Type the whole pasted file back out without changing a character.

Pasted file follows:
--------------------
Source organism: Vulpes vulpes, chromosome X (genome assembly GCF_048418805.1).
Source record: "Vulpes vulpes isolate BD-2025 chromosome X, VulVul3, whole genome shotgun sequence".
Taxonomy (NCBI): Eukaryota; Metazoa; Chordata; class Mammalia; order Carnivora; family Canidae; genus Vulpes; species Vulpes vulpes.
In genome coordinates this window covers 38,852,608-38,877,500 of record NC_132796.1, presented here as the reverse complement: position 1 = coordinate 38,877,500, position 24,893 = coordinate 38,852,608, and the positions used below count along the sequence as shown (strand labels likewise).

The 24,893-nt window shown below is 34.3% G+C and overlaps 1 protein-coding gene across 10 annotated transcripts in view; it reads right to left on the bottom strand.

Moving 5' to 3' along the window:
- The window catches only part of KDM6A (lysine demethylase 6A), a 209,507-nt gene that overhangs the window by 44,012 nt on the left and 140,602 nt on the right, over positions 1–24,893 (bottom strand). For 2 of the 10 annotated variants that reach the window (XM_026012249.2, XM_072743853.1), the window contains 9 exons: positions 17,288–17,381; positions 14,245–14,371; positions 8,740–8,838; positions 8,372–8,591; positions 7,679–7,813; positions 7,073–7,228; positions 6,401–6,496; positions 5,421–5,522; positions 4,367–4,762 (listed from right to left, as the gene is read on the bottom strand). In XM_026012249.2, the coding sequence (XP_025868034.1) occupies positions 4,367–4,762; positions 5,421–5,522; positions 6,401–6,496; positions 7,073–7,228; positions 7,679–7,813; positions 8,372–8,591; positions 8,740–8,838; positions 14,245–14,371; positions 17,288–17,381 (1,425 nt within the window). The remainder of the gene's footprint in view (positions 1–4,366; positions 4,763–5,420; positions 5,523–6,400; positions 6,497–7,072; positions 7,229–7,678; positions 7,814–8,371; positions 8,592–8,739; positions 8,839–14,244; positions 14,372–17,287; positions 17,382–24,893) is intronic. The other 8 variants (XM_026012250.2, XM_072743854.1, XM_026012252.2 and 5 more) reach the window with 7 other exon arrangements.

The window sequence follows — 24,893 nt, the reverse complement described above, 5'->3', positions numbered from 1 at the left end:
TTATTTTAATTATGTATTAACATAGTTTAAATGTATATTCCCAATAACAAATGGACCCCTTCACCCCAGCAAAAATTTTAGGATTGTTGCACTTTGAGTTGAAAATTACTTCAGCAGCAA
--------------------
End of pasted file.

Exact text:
Source organism: Vulpes vulpes, chromosome X (genome assembly GCF_048418805.1).
Source record: "Vulpes vulpes isolate BD-2025 chromosome X, VulVul3, whole genome shotgun sequence".
Taxonomy (NCBI): Eukaryota; Metazoa; Chordata; class Mammalia; order Carnivora; family Canidae; genus Vulpes; species Vulpes vulpes.
In genome coordinates this window covers 38,852,608-38,877,500 of record NC_132796.1, presented here as the reverse complement: position 1 = coordinate 38,877,500, position 24,893 = coordinate 38,852,608, and the positions used below count along the sequence as shown (strand labels likewise).

The 24,893-nt window shown below is 34.3% G+C and overlaps 1 protein-coding gene across 10 annotated transcripts in view; it reads right to left on the bottom strand.

Moving 5' to 3' along the window:
- The window catches only part of KDM6A (lysine demethylase 6A), a 209,507-nt gene that overhangs the window by 44,012 nt on the left and 140,602 nt on the right, over positions 1–24,893 (bottom strand). For 2 of the 10 annotated variants that reach the window (XM_026012249.2, XM_072743853.1), the window contains 9 exons: positions 17,288–17,381; positions 14,245–14,371; positions 8,740–8,838; positions 8,372–8,591; positions 7,679–7,813; positions 7,073–7,228; positions 6,401–6,496; positions 5,421–5,522; positions 4,367–4,762 (listed from right to left, as the gene is read on the bottom strand). In XM_026012249.2, the coding sequence (XP_025868034.1) occupies positions 4,367–4,762; positions 5,421–5,522; positions 6,401–6,496; positions 7,073–7,228; positions 7,679–7,813; positions 8,372–8,591; positions 8,740–8,838; positions 14,245–14,371; positions 17,288–17,381 (1,425 nt within the window). The remainder of the gene's footprint in view (positions 1–4,366; positions 4,763–5,420; positions 5,523–6,400; positions 6,497–7,072; positions 7,229–7,678; positions 7,814–8,371; positions 8,592–8,739; positions 8,839–14,244; positions 14,372–17,287; positions 17,382–24,893) is intronic. The other 8 variants (XM_026012250.2, XM_072743854.1, XM_026012252.2 and 5 more) reach the window with 7 other exon arrangements.

The window sequence follows — 24,893 nt, the reverse complement described above, 5'->3', positions numbered from 1 at the left end:
TTATTTTAATTATGTATTAACATAGTTTAAATGTATATTCCCAATAACAAATGGACCCCTTCACCCCAGCAAAAATTTTAGGATTGTTGCACTTTGAGTTGAAAATTACTTCAGCAGCAA